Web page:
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Design News - April 2003

High Line Design Competition


Friends of the High Line have launched a competition seeking visionary design proposals for the reuse of the High Line elevated rail structure that runs along Manhattan's Far West Side from 34th to just south of 14th Street.

The High Line was built in the 1930s to bring freight trains directly to the West Side docks. However, with Manhattan's port unused for commerce for decades, the High Line has long been abandoned. It's most southern section, in Greenwich Village, has been dismantled in recent years for residential development. Friends of the High Line would like to preserve what's left of the elevated railroad structure as a public open space. That goal has been endorsed by the Bloomberg administration's tentative plans for the redevelopment of the Far West Side.

The competition, which is funded in part by a grant from the National Endowment for the Arts, is open to architects, landscape architects, horticulturalists, artists, engineers and all other interested persons. For registration forms and further information on the contest, go to www.thehighline.

org/competition/. Registrations must be received by April 25 and the entries themselves are due on May 16. Registration is $50 for individuals and teams, $300 for university architecture studios (up to 15 entries per studio).

"Friends of the High Line has always made design excellence one of its top priorities," said co-founder Robert Hammond. "It's not enough for the High Line to be preserved. It must become a beautiful, exciting and innovative public open space. … How many opportunities will the city have to design 1.5 mi. of Manhattan?"

The competition will culminate in a major exhibition at a high-profile Manhattan location in July.


Vollmer Designing New School

Vollmer Associates, a Pittsburgh-based architectural and engineering firm, has been selected by the Diocese of Greensburg, Pa. to design the Gaudium et Spes Center, a new educational complex to be located on 117 acres in Hempfield Township.

The Center will include three buildings: a 75,000-sq.-ft. school, an 8,300-sq.-ft. community center and a 7,000-sq.-ft. pastoral center. The school will be able to serve 540 students from kindergarten through the eighth grade. It will include 24 classrooms, a cafeteria that can double as an auditorium, a gym, a library and a chapel. The school will be designed to meet requirements for LEED certification (green building design). Funding of the project is made possible, in part, by a grant from the Richard King Mellon Foundation.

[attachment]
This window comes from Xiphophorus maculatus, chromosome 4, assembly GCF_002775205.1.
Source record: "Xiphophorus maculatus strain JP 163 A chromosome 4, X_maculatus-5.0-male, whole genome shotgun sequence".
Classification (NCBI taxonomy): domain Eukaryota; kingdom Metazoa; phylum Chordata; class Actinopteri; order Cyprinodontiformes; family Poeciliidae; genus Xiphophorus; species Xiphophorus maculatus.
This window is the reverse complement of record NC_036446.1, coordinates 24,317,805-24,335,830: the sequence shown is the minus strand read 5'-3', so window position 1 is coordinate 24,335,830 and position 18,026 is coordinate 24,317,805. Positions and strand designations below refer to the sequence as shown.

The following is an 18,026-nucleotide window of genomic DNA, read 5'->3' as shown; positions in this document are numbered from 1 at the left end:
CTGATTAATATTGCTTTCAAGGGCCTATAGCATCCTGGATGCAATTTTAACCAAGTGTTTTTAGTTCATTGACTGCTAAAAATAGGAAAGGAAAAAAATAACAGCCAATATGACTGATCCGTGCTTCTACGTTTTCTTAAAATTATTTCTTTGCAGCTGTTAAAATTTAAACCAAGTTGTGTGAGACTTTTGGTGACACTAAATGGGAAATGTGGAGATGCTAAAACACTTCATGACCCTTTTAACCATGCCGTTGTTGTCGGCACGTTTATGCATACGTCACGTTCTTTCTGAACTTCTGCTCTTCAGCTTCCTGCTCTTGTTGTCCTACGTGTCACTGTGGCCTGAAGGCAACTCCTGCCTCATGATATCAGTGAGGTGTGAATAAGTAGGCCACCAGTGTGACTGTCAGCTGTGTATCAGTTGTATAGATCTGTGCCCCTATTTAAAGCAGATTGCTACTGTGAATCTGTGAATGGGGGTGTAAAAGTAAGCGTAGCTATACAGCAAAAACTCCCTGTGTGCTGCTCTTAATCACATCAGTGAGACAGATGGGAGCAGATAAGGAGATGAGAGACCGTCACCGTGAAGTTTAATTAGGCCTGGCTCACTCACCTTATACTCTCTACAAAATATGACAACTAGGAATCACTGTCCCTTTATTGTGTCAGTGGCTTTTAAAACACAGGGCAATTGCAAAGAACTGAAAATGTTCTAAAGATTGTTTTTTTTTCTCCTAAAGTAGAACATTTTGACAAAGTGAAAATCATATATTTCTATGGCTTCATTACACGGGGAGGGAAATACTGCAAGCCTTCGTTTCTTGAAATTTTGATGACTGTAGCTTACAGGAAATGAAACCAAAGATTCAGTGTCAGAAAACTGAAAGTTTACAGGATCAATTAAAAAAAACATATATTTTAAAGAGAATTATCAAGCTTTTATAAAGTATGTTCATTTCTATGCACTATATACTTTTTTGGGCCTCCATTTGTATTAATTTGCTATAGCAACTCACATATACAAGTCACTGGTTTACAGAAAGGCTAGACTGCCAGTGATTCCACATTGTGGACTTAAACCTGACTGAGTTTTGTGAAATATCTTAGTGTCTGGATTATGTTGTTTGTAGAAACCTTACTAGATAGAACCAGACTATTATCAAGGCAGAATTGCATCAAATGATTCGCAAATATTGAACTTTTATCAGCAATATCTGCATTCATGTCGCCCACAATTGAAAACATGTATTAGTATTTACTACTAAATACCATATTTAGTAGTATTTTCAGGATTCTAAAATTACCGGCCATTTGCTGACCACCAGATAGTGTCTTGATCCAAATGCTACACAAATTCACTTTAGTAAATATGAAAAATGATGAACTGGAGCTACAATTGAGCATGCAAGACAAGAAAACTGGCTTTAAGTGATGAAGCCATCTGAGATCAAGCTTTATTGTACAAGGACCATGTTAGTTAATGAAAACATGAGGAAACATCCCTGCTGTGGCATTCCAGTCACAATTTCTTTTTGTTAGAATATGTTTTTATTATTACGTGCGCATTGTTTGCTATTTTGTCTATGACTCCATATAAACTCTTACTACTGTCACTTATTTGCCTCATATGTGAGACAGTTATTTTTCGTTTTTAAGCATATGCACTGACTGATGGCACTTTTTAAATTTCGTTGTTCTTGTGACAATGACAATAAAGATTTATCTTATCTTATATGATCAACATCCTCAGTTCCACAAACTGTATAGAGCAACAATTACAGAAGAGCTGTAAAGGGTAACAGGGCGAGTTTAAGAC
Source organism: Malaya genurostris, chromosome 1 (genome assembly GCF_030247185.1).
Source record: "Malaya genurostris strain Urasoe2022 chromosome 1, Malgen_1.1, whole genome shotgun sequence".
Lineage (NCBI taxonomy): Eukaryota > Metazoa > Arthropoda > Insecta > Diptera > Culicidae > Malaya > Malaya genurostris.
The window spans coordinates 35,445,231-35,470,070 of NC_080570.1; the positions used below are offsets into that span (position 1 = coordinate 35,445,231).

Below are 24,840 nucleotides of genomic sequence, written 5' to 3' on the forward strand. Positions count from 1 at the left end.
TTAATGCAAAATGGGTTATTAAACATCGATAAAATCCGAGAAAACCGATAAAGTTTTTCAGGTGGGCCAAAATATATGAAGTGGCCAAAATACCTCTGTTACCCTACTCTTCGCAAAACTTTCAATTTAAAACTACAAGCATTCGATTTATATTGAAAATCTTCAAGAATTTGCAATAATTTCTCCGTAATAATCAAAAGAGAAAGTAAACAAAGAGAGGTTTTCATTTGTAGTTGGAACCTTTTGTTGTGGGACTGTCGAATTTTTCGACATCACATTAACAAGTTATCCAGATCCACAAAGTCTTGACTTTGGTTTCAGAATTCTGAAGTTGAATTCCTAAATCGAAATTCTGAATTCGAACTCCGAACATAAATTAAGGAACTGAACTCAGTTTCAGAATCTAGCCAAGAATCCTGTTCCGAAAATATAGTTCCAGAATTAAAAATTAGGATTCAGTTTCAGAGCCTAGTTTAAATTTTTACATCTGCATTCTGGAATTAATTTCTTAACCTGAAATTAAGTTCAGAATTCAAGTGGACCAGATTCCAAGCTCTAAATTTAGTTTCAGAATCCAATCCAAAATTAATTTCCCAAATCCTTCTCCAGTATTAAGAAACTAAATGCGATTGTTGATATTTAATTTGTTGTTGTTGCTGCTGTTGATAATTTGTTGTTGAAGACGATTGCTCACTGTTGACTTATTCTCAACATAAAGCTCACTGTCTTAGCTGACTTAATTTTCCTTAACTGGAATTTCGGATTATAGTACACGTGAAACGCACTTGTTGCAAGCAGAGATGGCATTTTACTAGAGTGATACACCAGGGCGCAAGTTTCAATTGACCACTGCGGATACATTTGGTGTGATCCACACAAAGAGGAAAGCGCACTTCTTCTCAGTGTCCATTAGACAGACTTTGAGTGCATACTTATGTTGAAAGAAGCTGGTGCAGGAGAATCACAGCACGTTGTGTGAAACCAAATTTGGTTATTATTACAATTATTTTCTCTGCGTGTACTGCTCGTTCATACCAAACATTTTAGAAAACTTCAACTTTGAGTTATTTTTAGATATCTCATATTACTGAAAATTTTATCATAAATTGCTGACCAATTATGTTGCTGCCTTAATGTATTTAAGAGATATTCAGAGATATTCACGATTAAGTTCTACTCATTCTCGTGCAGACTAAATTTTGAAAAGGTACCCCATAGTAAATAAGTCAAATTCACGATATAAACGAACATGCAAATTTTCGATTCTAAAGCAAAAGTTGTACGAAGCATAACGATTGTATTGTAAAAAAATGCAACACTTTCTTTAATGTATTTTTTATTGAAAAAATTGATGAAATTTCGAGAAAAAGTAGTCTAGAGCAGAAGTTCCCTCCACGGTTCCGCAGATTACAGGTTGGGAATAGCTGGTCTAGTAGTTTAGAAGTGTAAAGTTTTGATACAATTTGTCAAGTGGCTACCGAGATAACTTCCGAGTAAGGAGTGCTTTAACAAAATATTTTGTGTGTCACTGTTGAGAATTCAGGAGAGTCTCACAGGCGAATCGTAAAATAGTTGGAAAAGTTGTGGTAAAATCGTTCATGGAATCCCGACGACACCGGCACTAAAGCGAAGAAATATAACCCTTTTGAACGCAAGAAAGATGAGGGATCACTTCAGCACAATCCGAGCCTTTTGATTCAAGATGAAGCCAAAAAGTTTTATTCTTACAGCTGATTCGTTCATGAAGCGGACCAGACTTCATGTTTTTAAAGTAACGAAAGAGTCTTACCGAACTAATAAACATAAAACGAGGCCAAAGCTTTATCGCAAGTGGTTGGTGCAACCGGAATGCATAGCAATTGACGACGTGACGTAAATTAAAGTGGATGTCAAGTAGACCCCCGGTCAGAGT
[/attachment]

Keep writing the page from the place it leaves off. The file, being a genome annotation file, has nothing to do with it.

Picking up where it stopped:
The remaining 35 acres of the site will be developed as future needs are identified.


Sear-Brown Receives Two AIA Design Awards

Two recently completed design projects of Sear-Brown, the Rochester-based architectural and design firm with 14 office nationwide, have been selected to receive awards from the American Institute of Architects, Southern New York Chapter.

The first award was for a four-story, 64,000-sq.-ft. addition to the Corning Credit Union in Corning, N.Y. It features a one-story glass connecting link to the existing four-story building. The addition has a glass curtain wall skin to match the existing building, and the new building's angular design complements the architectural character of the older structure. The project manager was Jerry Serbonich.

The second project to be recognized by the AIA was the renovation of the chapel at St. Joseph's Hospital in Elmira, N.Y. The Sear-Brown design team, led by David Colp, moved the secluded, dark 35-year-old chapel to the light-filled main lobby of the hospital. The new, airy chapel has slate walls, new furniture, carpets and suspended banners along with a new altar and a suspended cross. An adjacent space was also renovated to accommodate a new sacristy.


DESIGNnewyork 2003

It's been a long time coming, but New York City finally has a comprehensive guide to design products, organizations and events.

DESIGNnewyork, just published in February by Design Paradigm, is an annual guide to virtually everything related to architecture, interior design, graphic design, product design and fashion in the Big Apple.

"New York is one of the most important design centers in the world. So much is going on that it's almost impossible to keep up with it all," said Steven Kroeter, the publisher and executive editor of the 678-page guide. "We provide one place to go to find design information, products and events."

DESIGNnewyork contains 1,400 entries in 29 categories. Each entry is cross-referenced relative to three basic questions: What? Where? When? So when leafing through the book, not only can the reader learn what's available but also where it is and/or when it's happening. The guide includes 15 detailed, full-color maps of Manhattan neighborhoods indicating points of design interest. It also contains a calendar of over 200 design-related events that will take place in New York City in 2003.

"We've created DESIGNnewyork to help expand awareness and appreciation of design," said Kroeter, who is an architect. "We think its publication is in line with Mayor (Michael) Bloomberg's goal of projecting New York as central to the world's culture and economy. It fills a real gap and helps make the incredible richness of New York's design community accessible to all."

The 2003 edition of DESIGNnewyork is itself beautifully designed. It is a Smythe sewn block with front and back flaps and double 4-color covers; the front cover has spot UV varnishing. Inside, the book contains four-color text on 95 gsm coated matt paper.

For more information or to order the guide go to: www.designnewyork.info.

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